|Web Shopping Goes International|
|International||As a global consumer, you can use your Web
browser to buy in many different countries, snapping up unique products at great
discounts. The orderings secure, the shipping takes a week or so, and you get the
fun of shopping in a foreign country without having to endure airplane food and local
The Internet is definitely a rich countrys marketplace, though. In the poorest countries, a few businesses put up sites, but these sites are really ads offering to manufacture clothes, toys, gimcracks for businesses in the First World. Even their wholesale businesses do not sell on the Internet; you have to call or write a letter to negotiate arrangements. For instance, in Costa Rica, the rain forest preserve sells furniture in lots of $1000, but your treasurer has to send a formal letter of credit by mail.
If web retailing were a race between countries, heres how we would snapshot the competition. The US and Australia are far out in the lead, with France making a very splashy third place, and Holland, Germany and Canada coming up close behind, with the U.K. hanging in there, and Japan stumbling into the race, late. Most other first world countries have not caught on; their retailers tend to offer brochures, and invite you to drop by or call.
Retailers in countries that do not yet participate in the consumer marketplace are facing big problems: lack of programming support, banks that refuse to handle online transactions (even in Sweden), and attachment to the old ways of doing things by phone, fax, and mail.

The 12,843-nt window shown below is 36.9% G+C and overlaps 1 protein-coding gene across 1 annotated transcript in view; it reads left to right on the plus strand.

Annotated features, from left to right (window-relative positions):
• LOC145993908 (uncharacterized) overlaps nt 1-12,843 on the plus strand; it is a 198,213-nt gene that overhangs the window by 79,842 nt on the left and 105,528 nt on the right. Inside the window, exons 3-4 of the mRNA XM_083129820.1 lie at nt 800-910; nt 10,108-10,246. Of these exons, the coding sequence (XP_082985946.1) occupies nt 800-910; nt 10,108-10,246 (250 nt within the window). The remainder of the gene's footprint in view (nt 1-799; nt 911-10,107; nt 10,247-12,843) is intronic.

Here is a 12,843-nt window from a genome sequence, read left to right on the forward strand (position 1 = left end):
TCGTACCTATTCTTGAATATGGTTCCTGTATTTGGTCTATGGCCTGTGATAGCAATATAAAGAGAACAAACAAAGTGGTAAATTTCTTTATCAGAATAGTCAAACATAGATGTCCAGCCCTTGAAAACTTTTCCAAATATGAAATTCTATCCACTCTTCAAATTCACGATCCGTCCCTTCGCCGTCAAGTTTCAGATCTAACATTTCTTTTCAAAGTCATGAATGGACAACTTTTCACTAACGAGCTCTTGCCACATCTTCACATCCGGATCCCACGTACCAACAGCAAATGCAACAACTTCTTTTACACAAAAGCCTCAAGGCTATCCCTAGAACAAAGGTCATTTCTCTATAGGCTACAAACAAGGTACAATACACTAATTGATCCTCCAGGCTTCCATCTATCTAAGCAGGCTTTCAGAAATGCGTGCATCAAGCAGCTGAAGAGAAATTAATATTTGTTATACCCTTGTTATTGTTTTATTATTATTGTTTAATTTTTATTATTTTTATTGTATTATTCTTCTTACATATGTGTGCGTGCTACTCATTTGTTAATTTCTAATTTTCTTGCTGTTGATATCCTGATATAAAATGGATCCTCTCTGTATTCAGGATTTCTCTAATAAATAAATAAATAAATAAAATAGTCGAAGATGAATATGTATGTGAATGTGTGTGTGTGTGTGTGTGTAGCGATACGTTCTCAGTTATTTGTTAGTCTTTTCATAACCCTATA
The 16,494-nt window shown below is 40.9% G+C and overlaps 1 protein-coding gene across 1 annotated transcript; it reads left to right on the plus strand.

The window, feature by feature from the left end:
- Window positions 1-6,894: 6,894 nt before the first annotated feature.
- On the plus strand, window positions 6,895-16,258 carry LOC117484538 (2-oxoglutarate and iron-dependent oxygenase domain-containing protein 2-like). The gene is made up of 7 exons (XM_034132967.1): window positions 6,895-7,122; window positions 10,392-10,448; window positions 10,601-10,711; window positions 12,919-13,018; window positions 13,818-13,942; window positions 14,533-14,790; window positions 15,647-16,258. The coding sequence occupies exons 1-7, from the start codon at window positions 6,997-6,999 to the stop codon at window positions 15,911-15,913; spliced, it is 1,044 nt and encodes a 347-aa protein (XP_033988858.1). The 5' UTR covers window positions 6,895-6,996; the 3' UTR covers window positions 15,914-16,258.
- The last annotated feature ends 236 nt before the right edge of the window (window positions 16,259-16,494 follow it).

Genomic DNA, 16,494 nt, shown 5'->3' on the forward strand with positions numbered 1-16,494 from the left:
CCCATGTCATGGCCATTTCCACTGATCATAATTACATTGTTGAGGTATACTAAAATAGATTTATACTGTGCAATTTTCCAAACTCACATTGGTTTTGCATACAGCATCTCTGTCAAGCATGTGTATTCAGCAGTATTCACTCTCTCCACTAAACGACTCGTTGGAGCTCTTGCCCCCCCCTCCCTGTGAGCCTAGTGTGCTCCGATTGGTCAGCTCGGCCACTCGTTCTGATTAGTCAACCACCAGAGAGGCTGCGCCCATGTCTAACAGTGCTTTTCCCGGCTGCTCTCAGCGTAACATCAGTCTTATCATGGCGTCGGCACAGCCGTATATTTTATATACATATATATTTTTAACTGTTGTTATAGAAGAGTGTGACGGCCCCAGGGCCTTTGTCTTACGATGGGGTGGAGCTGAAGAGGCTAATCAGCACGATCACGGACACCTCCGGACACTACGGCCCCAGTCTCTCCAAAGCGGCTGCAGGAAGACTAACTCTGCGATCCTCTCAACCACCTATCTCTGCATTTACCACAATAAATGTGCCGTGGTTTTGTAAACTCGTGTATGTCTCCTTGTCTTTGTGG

So youre reduced to shopping in countries that have central heating, indoor plumbing and sewers, half the population with personal computers, good electrical systems- and a Web-aware culture. France, for instance, gave away their Minitel to phone customers, who now feel comfortable ordering just about anything electronically. Germans feel at ease ordering by mail from catalogs. Aussies are so far away from the rest of the West that they have been heavy Internet users from the beginning; theyre hip and edgy, and have fun online. Canadians give the impression that they are going online not because they want to, but because they have to. Brits show a similar crankiness. The Dutch, having sold to foreigners for centuries, understand the idea of multiple languages and currency conversions. In Japan, where the phone company just about gives away the phone itself, the service costs a lot, so most people cannot afford to browse a deep and complicated site, or wait for a database to perform a complex search; without eager consumers, the stores lag behind the rest of the high-tech world. Oddly, the most interesting online stores in Japan deal in traditional crafts.
What to look for when you are shopping internationally on the Web:
Ask these questions of a store:
If you know a little of the host countrys language, try browsing the site that way, to soak up the ambience.
Never order by fax or email: your credit card info could be exposed to anyone passing the fax machine, or , through the miracle of email, distributed to a whole mailing list. If you must buy something from the store, use the telephone. That way, you know you are talking to a clerk at the store, directly, reducing the possibility of someone stealing your credit card info. To be safe, look for a secure server- when you go there, your address line should automatically begin with https, and you should see a lock or key in your status bar.
Some fun stores outside the U.S.
For clothing for men and women:
Household Items and Furniture
Cosmetics and scents
Toys and Children's items
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Copyright 1999 Jonathan and Lisa Price, The Communication Circle
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